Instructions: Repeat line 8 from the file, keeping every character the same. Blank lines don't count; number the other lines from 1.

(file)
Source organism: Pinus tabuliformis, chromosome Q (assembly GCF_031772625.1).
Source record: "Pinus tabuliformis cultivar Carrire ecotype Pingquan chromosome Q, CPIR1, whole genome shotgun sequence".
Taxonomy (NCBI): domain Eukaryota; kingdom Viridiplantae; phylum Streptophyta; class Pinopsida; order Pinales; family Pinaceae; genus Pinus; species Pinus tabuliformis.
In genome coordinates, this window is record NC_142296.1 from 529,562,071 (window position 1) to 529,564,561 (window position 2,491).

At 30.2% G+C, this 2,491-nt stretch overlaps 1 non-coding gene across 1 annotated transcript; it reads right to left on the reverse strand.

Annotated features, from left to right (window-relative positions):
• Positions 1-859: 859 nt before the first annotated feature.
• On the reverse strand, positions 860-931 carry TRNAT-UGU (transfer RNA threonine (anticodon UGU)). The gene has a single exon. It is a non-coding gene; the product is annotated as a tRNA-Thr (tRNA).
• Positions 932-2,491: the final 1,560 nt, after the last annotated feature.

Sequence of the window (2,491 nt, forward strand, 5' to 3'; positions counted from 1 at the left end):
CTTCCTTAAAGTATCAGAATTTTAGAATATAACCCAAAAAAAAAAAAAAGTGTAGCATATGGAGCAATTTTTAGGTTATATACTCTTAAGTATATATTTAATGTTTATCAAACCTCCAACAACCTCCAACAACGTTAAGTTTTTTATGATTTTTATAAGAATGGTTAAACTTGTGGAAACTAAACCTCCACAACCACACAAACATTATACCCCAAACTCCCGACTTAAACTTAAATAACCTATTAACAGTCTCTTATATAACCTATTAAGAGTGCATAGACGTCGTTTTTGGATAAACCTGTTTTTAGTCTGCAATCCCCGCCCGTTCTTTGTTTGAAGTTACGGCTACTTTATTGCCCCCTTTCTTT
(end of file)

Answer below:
• On the reverse strand, positions 860-931 carry TRNAT-UGU (transfer RNA threonine (anticodon UGU)). The gene has a single exon. It is a non-coding gene; the product is annotated as a tRNA-Thr (tRNA).